Students learn better when they have strong connections with the people around them. At Watershed, students can be true to themselves, while being connected to others in a real community.
We have a good time learning and playing at Watershed, but community doesn't mean that everything's perfect. Students at every school, including Watershed, experience social conflict and discomfort. What makes Watershed different is a commitment to being a brave space for students to learn how to be part of a community. We challenge students to resolve conflict, acknowledge mistakes, build connections, and bring their authentic selves to school every day.
Our classroom teachers are knowledgable subject matter experts. But more importantly, they're mentors, coaches, and trail guides. The teacher you have in the classroom is the same person who might lead you on a trip to Guatemala. They might be the same person who takes you on a nine-day backcountry trip at the beginning of the year. They're definitely people who take you off campus into the real world. With these shared experiences, it's no wonder that student-teacher relationships at Watershed are so supportive and close.
All students are assigned an advisor who will work with them throughout middle school or high school. Each advisory is a small group of 8-10 students across grades who get to know each other well. Advisory is a place to check in, to ask for help, and to get guidance on your academic career. But it's also a place to play games, to go on activities off campus, and to work jointly on projects that benefit the community.
Watershed students meet with their advisory twice a week, and with advisors one-on-one as needed. For parents, Watershed advisors are the "first call" to the school, a caring adult who's keeping tabs on your child's progress - academic, extracurricular, social, and emotional.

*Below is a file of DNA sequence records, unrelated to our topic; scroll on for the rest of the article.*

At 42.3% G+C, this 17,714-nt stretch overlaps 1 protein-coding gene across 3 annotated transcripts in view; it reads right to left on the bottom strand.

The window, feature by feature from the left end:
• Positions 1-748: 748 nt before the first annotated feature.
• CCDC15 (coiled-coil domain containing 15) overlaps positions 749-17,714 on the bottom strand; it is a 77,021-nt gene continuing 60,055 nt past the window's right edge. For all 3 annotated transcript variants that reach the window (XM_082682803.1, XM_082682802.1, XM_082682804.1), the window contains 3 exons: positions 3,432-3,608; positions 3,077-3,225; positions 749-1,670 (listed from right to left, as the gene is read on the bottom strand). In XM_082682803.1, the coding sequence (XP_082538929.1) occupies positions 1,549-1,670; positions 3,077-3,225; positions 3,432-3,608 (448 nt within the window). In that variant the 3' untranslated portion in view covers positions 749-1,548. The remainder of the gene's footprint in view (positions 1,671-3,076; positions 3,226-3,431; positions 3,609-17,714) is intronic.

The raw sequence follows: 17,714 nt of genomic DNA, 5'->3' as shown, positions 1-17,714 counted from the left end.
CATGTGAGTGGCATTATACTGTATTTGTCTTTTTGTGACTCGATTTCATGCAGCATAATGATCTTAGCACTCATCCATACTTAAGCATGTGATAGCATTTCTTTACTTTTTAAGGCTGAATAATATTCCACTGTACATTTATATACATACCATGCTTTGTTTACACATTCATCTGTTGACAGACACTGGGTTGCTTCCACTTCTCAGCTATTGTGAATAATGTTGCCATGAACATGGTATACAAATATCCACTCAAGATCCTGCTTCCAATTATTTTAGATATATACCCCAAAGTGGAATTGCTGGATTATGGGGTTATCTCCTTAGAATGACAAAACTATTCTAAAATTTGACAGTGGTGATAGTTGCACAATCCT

The research is clear: when it comes to long-term success, who you are is just as important as what you know. At Watershed, we build seven character traits using common language shared by everyone in the community: optimism, gratitude, empathy, curiosity, social intelligence, self-control, and grit.
This shared vocabulary is applied in multiple, real-world contexts: in the classroom, on Wilderness, during global travel, and through shared community activities. We provide opportunities for students to reflect on their character development, as well as providing feedback on these traits during teacher narratives and student conferences.
Building awareness of your strengths - and setting goals for personal growth - is at the heart of the community experience.
Each week ends with student-led intramural activities, with six all-school "houses" pulling together students from all grades for friendly competition and play. Activities include sledding, Ultimate Frisbee, "Yeti," and dodgeball, among others. Before leaving for the weekend, the school gathers in a circle to share appreciations.
High school and middle school gathers every day for student announcements. We begin with a moment of silence and end by sharing appreciations. Gathering is a time to check-in on the logistics of a fast-paced school day, as well as to connect and appreciate being with each other.